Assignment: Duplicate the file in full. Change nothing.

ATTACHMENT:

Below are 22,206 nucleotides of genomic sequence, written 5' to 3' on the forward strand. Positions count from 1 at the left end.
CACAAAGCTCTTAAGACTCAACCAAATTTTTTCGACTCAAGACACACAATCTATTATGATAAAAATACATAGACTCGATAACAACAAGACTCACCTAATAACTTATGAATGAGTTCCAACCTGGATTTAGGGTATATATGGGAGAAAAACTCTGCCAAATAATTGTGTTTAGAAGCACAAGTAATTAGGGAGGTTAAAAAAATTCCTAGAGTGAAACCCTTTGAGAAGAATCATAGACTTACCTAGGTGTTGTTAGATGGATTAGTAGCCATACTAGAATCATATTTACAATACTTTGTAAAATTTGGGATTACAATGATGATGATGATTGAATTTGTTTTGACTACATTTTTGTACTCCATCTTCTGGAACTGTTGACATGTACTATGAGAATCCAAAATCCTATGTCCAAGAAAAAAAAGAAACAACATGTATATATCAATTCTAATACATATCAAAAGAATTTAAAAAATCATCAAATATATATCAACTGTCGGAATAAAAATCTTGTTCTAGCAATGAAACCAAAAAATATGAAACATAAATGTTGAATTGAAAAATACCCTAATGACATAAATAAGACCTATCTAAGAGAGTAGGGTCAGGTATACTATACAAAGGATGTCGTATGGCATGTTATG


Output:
Below are 22,206 nucleotides of genomic sequence, written 5' to 3' on the forward strand. Positions count from 1 at the left end.
CACAAAGCTCTTAAGACTCAACCAAATTTTTTCGACTCAAGACACACAATCTATTATGATAAAAATACATAGACTCGATAACAACAAGACTCACCTAATAACTTATGAATGAGTTCCAACCTGGATTTAGGGTATATATGGGAGAAAAACTCTGCCAAATAATTGTGTTTAGAAGCACAAGTAATTAGGGAGGTTAAAAAAATTCCTAGAGTGAAACCCTTTGAGAAGAATCATAGACTTACCTAGGTGTTGTTAGATGGATTAGTAGCCATACTAGAATCATATTTACAATACTTTGTAAAATTTGGGATTACAATGATGATGATGATTGAATTTGTTTTGACTACATTTTTGTACTCCATCTTCTGGAACTGTTGACATGTACTATGAGAATCCAAAATCCTATGTCCAAGAAAAAAAAGAAACAACATGTATATATCAATTCTAATACATATCAAAAGAATTTAAAAAATCATCAAATATATATCAACTGTCGGAATAAAAATCTTGTTCTAGCAATGAAACCAAAAAATATGAAACATAAATGTTGAATTGAAAAATACCCTAATGACATAAATAAGACCTATCTAAGAGAGTAGGGTCAGGTATACTATACAAAGGATGTCGTATGGCATGTTATG